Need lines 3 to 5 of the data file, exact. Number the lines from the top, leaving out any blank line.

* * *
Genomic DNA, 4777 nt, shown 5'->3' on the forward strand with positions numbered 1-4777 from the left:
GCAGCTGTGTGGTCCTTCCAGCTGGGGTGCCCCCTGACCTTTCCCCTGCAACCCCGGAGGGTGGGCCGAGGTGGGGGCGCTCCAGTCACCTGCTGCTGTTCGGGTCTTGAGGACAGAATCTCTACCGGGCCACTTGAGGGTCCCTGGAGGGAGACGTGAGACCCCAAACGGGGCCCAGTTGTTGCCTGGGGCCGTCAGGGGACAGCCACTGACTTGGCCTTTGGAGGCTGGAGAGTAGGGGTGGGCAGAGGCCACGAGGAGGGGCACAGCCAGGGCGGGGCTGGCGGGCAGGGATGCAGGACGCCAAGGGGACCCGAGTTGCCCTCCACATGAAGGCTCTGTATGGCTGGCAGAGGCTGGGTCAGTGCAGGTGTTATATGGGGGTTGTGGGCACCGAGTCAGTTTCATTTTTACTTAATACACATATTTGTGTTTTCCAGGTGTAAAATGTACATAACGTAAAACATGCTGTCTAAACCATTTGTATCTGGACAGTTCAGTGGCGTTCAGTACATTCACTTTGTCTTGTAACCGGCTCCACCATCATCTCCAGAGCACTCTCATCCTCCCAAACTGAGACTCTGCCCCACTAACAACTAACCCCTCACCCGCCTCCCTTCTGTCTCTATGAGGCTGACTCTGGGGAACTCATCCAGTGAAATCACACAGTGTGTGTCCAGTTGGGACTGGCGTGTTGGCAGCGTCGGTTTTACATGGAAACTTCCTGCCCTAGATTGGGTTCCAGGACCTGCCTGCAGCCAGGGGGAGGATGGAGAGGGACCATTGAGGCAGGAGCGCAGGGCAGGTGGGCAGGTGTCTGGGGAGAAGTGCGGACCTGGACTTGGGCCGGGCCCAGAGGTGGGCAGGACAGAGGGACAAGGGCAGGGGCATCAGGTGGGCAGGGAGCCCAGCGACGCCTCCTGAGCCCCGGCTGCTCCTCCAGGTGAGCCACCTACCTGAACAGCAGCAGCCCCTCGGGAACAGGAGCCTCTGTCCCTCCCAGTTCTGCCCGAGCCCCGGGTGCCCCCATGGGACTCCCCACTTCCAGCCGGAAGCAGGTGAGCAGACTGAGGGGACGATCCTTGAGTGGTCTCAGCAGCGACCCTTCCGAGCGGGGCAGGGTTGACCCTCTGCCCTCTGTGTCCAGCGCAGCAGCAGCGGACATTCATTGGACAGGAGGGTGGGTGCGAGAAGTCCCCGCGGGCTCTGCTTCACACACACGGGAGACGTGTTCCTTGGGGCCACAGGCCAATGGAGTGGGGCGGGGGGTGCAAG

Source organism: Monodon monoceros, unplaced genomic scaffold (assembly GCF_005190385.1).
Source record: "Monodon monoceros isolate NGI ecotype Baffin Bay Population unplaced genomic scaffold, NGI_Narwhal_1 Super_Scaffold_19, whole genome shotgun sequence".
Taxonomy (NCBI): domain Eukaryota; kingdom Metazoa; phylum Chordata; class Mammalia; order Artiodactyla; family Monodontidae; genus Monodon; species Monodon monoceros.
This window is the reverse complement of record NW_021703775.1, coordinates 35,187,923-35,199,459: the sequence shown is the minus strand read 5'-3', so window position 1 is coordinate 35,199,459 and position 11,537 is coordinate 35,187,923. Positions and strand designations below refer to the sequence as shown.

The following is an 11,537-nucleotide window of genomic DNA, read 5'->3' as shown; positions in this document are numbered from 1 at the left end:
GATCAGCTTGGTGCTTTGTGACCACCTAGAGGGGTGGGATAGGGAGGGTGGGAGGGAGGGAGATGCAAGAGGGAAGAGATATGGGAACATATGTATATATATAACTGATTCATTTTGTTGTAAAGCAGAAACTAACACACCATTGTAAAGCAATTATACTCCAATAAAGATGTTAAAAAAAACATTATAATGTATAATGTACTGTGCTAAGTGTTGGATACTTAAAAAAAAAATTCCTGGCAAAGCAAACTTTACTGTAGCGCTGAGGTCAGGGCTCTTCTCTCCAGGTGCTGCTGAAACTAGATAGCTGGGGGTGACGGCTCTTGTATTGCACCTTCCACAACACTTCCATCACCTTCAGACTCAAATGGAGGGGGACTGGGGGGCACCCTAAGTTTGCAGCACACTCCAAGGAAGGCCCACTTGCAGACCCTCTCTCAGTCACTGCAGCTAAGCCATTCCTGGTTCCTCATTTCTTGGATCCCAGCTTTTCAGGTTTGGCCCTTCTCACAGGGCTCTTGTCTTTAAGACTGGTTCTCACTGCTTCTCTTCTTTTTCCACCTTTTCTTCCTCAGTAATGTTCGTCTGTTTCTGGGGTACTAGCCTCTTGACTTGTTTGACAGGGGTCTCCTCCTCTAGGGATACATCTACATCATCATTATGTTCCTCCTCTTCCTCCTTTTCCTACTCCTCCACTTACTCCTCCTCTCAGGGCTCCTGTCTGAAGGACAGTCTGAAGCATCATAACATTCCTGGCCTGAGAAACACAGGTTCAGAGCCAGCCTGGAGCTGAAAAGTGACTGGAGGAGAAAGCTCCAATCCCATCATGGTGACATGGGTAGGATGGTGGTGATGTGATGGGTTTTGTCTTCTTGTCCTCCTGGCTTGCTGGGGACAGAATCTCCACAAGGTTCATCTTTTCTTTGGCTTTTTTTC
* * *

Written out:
Source organism: Monodon monoceros, unplaced genomic scaffold (assembly GCF_005190385.1).
Source record: "Monodon monoceros isolate NGI ecotype Baffin Bay Population unplaced genomic scaffold, NGI_Narwhal_1 Super_Scaffold_19, whole genome shotgun sequence".
Taxonomy (NCBI): domain Eukaryota; kingdom Metazoa; phylum Chordata; class Mammalia; order Artiodactyla; family Monodontidae; genus Monodon; species Monodon monoceros.